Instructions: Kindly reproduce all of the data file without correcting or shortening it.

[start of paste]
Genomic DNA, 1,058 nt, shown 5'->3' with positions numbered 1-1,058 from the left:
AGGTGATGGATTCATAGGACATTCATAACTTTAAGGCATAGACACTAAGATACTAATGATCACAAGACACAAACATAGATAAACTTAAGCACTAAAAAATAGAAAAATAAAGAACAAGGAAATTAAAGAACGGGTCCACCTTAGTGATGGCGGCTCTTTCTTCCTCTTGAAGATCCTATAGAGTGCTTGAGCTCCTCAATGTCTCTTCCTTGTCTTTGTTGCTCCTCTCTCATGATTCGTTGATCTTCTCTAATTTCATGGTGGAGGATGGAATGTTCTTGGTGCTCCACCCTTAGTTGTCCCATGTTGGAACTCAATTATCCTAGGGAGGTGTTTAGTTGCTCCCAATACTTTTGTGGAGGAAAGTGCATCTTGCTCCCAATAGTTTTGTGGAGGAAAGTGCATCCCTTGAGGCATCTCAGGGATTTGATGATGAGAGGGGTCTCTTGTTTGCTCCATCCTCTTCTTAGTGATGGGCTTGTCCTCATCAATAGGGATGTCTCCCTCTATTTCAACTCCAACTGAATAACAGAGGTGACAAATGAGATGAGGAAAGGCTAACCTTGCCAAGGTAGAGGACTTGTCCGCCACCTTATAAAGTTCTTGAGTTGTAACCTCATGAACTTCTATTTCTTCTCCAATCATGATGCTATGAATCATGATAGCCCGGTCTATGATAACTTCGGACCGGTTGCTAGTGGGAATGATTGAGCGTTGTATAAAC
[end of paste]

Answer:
Genomic DNA, 1,058 nt, shown 5'->3' with positions numbered 1-1,058 from the left:
AGGTGATGGATTCATAGGACATTCATAACTTTAAGGCATAGACACTAAGATACTAATGATCACAAGACACAAACATAGATAAACTTAAGCACTAAAAAATAGAAAAATAAAGAACAAGGAAATTAAAGAACGGGTCCACCTTAGTGATGGCGGCTCTTTCTTCCTCTTGAAGATCCTATAGAGTGCTTGAGCTCCTCAATGTCTCTTCCTTGTCTTTGTTGCTCCTCTCTCATGATTCGTTGATCTTCTCTAATTTCATGGTGGAGGATGGAATGTTCTTGGTGCTCCACCCTTAGTTGTCCCATGTTGGAACTCAATTATCCTAGGGAGGTGTTTAGTTGCTCCCAATACTTTTGTGGAGGAAAGTGCATCTTGCTCCCAATAGTTTTGTGGAGGAAAGTGCATCCCTTGAGGCATCTCAGGGATTTGATGATGAGAGGGGTCTCTTGTTTGCTCCATCCTCTTCTTAGTGATGGGCTTGTCCTCATCAATAGGGATGTCTCCCTCTATTTCAACTCCAACTGAATAACAGAGGTGACAAATGAGATGAGGAAAGGCTAACCTTGCCAAGGTAGAGGACTTGTCCGCCACCTTATAAAGTTCTTGAGTTGTAACCTCATGAACTTCTATTTCTTCTCCAATCATGATGCTATGAATCATGATAGCCCGGTCTATGATAACTTCGGACCGGTTGCTAGTGGGAATGATTGAGCGTTGTATAAAC